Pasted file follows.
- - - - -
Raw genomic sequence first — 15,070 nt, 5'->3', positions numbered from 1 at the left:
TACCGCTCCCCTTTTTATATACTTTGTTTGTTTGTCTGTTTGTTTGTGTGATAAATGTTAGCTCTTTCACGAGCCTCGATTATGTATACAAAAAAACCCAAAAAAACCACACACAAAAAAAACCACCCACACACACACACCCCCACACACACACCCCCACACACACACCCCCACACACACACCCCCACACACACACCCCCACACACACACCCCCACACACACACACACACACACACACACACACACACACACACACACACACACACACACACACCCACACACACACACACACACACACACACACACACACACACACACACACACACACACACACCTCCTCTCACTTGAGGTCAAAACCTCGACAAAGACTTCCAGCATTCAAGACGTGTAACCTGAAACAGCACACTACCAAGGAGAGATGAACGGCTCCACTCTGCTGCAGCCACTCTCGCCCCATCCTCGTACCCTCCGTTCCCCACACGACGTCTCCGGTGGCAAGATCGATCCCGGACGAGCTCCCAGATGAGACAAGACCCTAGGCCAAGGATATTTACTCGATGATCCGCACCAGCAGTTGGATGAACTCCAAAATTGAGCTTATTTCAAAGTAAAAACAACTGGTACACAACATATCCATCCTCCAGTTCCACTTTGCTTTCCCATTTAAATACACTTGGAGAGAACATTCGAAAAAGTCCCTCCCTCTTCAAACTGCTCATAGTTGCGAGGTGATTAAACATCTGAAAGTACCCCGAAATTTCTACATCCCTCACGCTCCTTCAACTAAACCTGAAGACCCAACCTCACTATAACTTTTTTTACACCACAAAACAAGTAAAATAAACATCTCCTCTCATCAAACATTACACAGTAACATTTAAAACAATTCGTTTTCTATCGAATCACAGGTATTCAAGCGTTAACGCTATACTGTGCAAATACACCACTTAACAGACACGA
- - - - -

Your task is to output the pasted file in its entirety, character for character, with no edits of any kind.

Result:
Raw genomic sequence first — 15,070 nt, 5'->3', positions numbered from 1 at the left:
TACCGCTCCCCTTTTTATATACTTTGTTTGTTTGTCTGTTTGTTTGTGTGATAAATGTTAGCTCTTTCACGAGCCTCGATTATGTATACAAAAAAACCCAAAAAAACCACACACAAAAAAAACCACCCACACACACACACCCCCACACACACACCCCCACACACACACCCCCACACACACACCCCCACACACACACCCCCACACACACACCCCCACACACACACACACACACACACACACACACACACACACACACACACACACACACACACACCCACACACACACACACACACACACACACACACACACACACACACACACACACACACACACCTCCTCTCACTTGAGGTCAAAACCTCGACAAAGACTTCCAGCATTCAAGACGTGTAACCTGAAACAGCACACTACCAAGGAGAGATGAACGGCTCCACTCTGCTGCAGCCACTCTCGCCCCATCCTCGTACCCTCCGTTCCCCACACGACGTCTCCGGTGGCAAGATCGATCCCGGACGAGCTCCCAGATGAGACAAGACCCTAGGCCAAGGATATTTACTCGATGATCCGCACCAGCAGTTGGATGAACTCCAAAATTGAGCTTATTTCAAAGTAAAAACAACTGGTACACAACATATCCATCCTCCAGTTCCACTTTGCTTTCCCATTTAAATACACTTGGAGAGAACATTCGAAAAAGTCCCTCCCTCTTCAAACTGCTCATAGTTGCGAGGTGATTAAACATCTGAAAGTACCCCGAAATTTCTACATCCCTCACGCTCCTTCAACTAAACCTGAAGACCCAACCTCACTATAACTTTTTTTACACCACAAAACAAGTAAAATAAACATCTCCTCTCATCAAACATTACACAGTAACATTTAAAACAATTCGTTTTCTATCGAATCACAGGTATTCAAGCGTTAACGCTATACTGTGCAAATACACCACTTAACAGACACGA